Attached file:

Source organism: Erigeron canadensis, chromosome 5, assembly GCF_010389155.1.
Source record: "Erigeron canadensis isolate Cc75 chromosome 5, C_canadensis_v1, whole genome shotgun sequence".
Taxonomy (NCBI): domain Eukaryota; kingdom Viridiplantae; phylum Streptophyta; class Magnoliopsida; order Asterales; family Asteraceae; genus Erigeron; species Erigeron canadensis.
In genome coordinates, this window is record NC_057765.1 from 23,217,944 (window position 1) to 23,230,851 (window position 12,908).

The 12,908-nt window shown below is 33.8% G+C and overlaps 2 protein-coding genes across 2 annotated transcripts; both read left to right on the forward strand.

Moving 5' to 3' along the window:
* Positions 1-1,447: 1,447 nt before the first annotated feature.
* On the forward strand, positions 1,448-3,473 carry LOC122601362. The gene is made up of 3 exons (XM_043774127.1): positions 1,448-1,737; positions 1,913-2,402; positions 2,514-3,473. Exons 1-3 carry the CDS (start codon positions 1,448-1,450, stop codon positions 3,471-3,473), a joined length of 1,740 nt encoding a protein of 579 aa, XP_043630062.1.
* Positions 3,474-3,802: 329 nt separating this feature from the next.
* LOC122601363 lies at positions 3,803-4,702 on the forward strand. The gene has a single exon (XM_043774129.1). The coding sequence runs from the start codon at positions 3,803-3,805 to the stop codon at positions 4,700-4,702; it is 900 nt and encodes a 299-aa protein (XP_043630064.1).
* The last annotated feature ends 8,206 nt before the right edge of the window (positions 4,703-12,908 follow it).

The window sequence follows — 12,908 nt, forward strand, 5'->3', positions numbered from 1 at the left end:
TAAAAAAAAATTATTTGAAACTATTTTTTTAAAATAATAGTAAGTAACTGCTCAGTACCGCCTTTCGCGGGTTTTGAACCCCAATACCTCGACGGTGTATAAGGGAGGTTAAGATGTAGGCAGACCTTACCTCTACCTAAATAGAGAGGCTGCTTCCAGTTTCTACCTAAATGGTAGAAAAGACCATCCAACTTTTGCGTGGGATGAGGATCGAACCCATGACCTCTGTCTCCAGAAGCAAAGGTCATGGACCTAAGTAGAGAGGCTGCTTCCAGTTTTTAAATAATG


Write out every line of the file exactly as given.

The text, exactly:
Source organism: Erigeron canadensis, chromosome 5, assembly GCF_010389155.1.
Source record: "Erigeron canadensis isolate Cc75 chromosome 5, C_canadensis_v1, whole genome shotgun sequence".
Taxonomy (NCBI): domain Eukaryota; kingdom Viridiplantae; phylum Streptophyta; class Magnoliopsida; order Asterales; family Asteraceae; genus Erigeron; species Erigeron canadensis.
In genome coordinates, this window is record NC_057765.1 from 23,217,944 (window position 1) to 23,230,851 (window position 12,908).

The 12,908-nt window shown below is 33.8% G+C and overlaps 2 protein-coding genes across 2 annotated transcripts; both read left to right on the forward strand.

Moving 5' to 3' along the window:
* Positions 1-1,447: 1,447 nt before the first annotated feature.
* On the forward strand, positions 1,448-3,473 carry LOC122601362. The gene is made up of 3 exons (XM_043774127.1): positions 1,448-1,737; positions 1,913-2,402; positions 2,514-3,473. Exons 1-3 carry the CDS (start codon positions 1,448-1,450, stop codon positions 3,471-3,473), a joined length of 1,740 nt encoding a protein of 579 aa, XP_043630062.1.
* Positions 3,474-3,802: 329 nt separating this feature from the next.
* LOC122601363 lies at positions 3,803-4,702 on the forward strand. The gene has a single exon (XM_043774129.1). The coding sequence runs from the start codon at positions 3,803-3,805 to the stop codon at positions 4,700-4,702; it is 900 nt and encodes a 299-aa protein (XP_043630064.1).
* The last annotated feature ends 8,206 nt before the right edge of the window (positions 4,703-12,908 follow it).

The window sequence follows — 12,908 nt, forward strand, 5'->3', positions numbered from 1 at the left end:
TAAAAAAAAATTATTTGAAACTATTTTTTTAAAATAATAGTAAGTAACTGCTCAGTACCGCCTTTCGCGGGTTTTGAACCCCAATACCTCGACGGTGTATAAGGGAGGTTAAGATGTAGGCAGACCTTACCTCTACCTAAATAGAGAGGCTGCTTCCAGTTTCTACCTAAATGGTAGAAAAGACCATCCAACTTTTGCGTGGGATGAGGATCGAACCCATGACCTCTGTCTCCAGAAGCAAAGGTCATGGACCTAAGTAGAGAGGCTGCTTCCAGTTTTTAAATAATG